We started Luminex-based DSA Xm tests with lysate by the end of 2009 along with CDC after standardization. This study is planned to evaluate the results of DSA Xm of the past 3 years and also to observe antibody-mediated rejections after renal transplant.

Objective

The objective of this study is to evaluate the results of Luminex-based DSA testing for renal transplant cases.


  Materials and Methods Top


Our HLA laboratory started histocompatibility testing in 1996. The tests are performed on request basis for different hospitals. Each hospital follows different testing protocol for renal transplant since there is no nationwide set protocol. CDC crossmatch was done for all prospective transplant cases. Considering this test is labor-intensive, time-consuming, and high possibility of false results, we started performing Luminex-based DSA testing in 2009. The transplant physicians were educated about the new technology and the test. After that, many of them included this test in the Pretransplant testing protocol along with CDC Xm.

From January 2010, Luminex-based DSA test was done for the transplant cases on the basis of the requisition from the transplant center and physician. All the donor samples were collected in ACD and recipient samples in plain tubes. The procedure was done as per manufacturer's instructions. The kits used for tests were Gen-Probe (Gen-Probe Transplantation Diagnostics, Inc., 550 West Avenue, Stamford, CT 06902).

Donor lysate is prepared using beads provided by the manufacturer. The lysate is preserved at −80°C for 5 years.

Donor lymphocytes isolated from peripheral blood used as the source material for HLA. The isolated cells are solubilized with a nonionic detergent.

The kit includes a single blend of Luminex beads. Two of the beads in the blend are conjugated with monoclonal antibodies specific for Class I HLA or Class II HLA. When mixed with a lysate, these two beads will capture the solubilized HLA, making a donor-specific HLA target for antibodies in a serum sample. The bead blend also includes control beads to monitor the amount of background in the assay and to assure that the appropriate conjugate has been used in the assay. The patient serum, diluted in the Specimen Diluent, is then added and incubated with the beads for 30 min. Following another wash, the diluted antihuman IgG-phycoerythrin (PE) conjugate is added to the beads. After a final 30 min incubation, wash buffer is added to the wells, the plate is placed in the Luminex instrument, and data are collected for analysis.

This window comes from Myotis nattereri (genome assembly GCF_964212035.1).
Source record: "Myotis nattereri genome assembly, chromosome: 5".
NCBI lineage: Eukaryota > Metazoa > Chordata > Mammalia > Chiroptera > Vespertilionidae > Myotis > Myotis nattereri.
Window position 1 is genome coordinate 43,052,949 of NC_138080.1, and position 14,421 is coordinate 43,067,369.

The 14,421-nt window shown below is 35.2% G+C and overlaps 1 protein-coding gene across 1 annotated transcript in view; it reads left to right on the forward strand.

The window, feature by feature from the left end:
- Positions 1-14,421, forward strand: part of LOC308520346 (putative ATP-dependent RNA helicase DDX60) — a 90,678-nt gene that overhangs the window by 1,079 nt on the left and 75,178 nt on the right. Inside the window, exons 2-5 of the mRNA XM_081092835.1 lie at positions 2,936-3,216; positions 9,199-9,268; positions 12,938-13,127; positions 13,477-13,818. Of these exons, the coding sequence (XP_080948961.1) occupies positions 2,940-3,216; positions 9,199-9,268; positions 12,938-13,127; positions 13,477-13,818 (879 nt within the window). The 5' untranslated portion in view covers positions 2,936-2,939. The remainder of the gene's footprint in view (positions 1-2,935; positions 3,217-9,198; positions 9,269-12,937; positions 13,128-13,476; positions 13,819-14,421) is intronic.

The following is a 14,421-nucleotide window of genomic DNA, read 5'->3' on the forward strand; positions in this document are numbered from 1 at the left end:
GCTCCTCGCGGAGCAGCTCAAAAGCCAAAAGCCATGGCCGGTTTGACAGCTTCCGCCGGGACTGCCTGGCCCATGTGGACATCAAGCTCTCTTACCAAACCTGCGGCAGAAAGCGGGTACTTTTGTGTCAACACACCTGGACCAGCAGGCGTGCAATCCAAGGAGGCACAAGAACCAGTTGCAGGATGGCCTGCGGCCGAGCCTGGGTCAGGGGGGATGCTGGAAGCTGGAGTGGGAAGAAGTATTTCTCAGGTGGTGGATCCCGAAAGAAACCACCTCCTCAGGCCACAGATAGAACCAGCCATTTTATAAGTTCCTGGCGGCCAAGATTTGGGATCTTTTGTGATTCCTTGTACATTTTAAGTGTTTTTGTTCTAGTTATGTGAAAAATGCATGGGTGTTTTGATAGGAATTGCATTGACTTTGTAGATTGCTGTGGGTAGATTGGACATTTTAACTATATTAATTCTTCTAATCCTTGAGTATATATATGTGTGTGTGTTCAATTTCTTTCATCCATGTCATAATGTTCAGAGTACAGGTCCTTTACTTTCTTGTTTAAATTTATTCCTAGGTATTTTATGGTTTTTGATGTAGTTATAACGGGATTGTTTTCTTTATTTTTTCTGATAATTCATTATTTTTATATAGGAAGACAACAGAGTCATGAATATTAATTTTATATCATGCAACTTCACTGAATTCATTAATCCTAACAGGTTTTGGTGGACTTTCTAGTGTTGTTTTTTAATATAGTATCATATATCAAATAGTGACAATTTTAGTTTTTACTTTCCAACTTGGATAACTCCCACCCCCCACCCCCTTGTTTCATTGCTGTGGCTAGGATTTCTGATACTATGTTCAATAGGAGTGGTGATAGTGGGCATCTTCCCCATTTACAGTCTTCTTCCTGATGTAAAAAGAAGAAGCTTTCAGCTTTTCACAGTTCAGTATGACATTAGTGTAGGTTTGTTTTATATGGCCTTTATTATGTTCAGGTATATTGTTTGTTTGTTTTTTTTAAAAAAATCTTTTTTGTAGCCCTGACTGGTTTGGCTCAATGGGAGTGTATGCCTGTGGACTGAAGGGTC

The test includes a control reagent to be run with each lysate. To assure that HLA has been captured, the lysate control reagent is tested in parallel with the sera samples. The lysate control reagent is a mixture of biotinylated monoclonal antibodies that are specific for and bind to Class I HLA and Class II HLA. The biotinylated monoclonal antibodies are detected by the diluted streptavidin-PE conjugate.

DSA also includes a control system to verify that the entire assay is working properly: a dried lymphocyte control, a negative control serum, and a positive control serum matched to the dried lymphocyte control containing antibodies to both Class I HLA and Class II HLA. The control system is run with every assay.